Several weeks ago, I did a post examining the state of play in the “culture wars’ between conservatives and progressives. I argued that:
The culture wars as we have known them are…likely coming to an end. Demographic change is undercutting both the level and salience of conservative cultural views, thereby reducing the effectiveness of such politics…..[T]here will be diminishing incentives for [conservative] politicians to take up these causes for the very simple reason that they are losers.
Ron Brownstein expands interestingly on this point in his latest column. Brownstein summarizes the incredible changes we have seen in the political dynamics of culture wars issues:
Republicans gained from wedge issues when the blue-collar whites they were aimed at constituted a majority of voters. But the growing number of nonwhite or religiously unaffiliated voters and the socially liberal tendencies of the rising millennial generation have reversed the equation. At the presidential level, these noneconomic issues are mostly benefiting Democrats, not so much by dividing Republicans as by unifying the Democratic coalition of minorities, millennials, and college-educated whites, especially women.
Is he exaggerating the extent of this shift? I don’t think so. Indeed, that shift is going to become more and more obvious over time. Consider these data from Nate Silver’s projections of national and state-level ballot initiative support for legalizing same-sex marriage:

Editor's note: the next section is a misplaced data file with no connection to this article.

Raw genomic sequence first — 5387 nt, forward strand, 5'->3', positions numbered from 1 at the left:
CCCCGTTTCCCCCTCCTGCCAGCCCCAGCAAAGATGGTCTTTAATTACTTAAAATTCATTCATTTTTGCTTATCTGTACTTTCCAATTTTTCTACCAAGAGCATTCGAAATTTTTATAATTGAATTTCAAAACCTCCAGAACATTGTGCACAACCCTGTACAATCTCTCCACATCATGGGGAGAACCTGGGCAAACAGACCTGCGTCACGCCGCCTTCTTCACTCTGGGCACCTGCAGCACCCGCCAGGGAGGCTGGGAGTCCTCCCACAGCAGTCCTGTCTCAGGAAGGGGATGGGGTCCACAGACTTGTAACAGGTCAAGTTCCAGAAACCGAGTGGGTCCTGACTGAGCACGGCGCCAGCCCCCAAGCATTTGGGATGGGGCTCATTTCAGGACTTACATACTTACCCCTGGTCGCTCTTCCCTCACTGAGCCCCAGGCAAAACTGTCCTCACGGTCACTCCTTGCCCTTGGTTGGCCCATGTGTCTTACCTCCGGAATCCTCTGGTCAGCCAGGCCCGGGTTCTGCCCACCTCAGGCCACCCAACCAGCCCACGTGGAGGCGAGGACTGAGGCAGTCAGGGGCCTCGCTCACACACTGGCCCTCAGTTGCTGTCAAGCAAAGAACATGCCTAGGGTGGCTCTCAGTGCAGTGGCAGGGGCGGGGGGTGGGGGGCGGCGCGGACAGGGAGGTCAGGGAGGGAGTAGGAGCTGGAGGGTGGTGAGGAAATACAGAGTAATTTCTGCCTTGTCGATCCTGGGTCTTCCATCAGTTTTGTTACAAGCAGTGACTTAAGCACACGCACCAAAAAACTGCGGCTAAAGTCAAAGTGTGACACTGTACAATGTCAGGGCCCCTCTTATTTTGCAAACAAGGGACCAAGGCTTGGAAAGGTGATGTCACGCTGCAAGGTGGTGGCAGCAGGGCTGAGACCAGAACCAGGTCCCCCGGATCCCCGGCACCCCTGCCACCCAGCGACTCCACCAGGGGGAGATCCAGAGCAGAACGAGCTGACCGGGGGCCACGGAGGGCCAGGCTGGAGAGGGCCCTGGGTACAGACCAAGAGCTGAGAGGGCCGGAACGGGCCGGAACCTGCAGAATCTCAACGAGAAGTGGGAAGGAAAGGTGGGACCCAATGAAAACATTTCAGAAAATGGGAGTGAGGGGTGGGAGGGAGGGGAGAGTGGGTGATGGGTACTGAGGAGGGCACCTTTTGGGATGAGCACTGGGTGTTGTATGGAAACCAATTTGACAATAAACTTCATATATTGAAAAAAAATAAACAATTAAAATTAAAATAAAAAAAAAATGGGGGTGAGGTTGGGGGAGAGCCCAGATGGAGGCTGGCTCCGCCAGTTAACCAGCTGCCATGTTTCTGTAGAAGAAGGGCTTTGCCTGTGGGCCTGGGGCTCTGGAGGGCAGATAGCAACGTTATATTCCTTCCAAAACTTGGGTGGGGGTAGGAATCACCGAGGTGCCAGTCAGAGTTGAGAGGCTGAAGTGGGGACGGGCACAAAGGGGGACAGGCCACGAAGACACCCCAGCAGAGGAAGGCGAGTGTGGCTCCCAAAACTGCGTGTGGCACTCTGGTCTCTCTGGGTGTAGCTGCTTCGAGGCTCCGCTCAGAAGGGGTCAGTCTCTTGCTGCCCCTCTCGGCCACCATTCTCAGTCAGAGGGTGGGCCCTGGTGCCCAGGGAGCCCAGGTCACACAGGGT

Silver’s analysis indicates that if a national-level ballot initiative on same-sex marriage actually would have lost in 2012, falling just short of a majority at 48 percent. Such an initiative would also have lost in six states that Obama carried in 2012 (New Mexico, Michigan, Virginia, Florida, Ohio and Iowa) and would have not have won in any of the states that Romney carried.
Fast forward four years to the 2016 election. According to Silver’s analysis, at that point a national-level same-sex marriage initiative should garner a solid 54 percent of the vote. And such an initiative should pass in every state Obama carried in 2012 plus five states that Romney carried (Arizona, Montana, Alaska, North Dakota and Nebraska).
Jump forward to the end of the decade and a same-sex marriage initiative should be pulling 61 percent of the national vote and gaining a majority in an additional 13 Romney states, including the biggest red state of them all, Texas (which some suggest might coincide with Texas going fully blue, but that’s a subject for another post).
Clearly, when it comes to the culture wars, we’re not in Kansas anymore. In fact, Kansas isn’t even in Kansas anymore! By 2020, according to Silver, Kansas voters should give a same-sex marriage ballot initiative 55 percent support. The times they are a-changin’.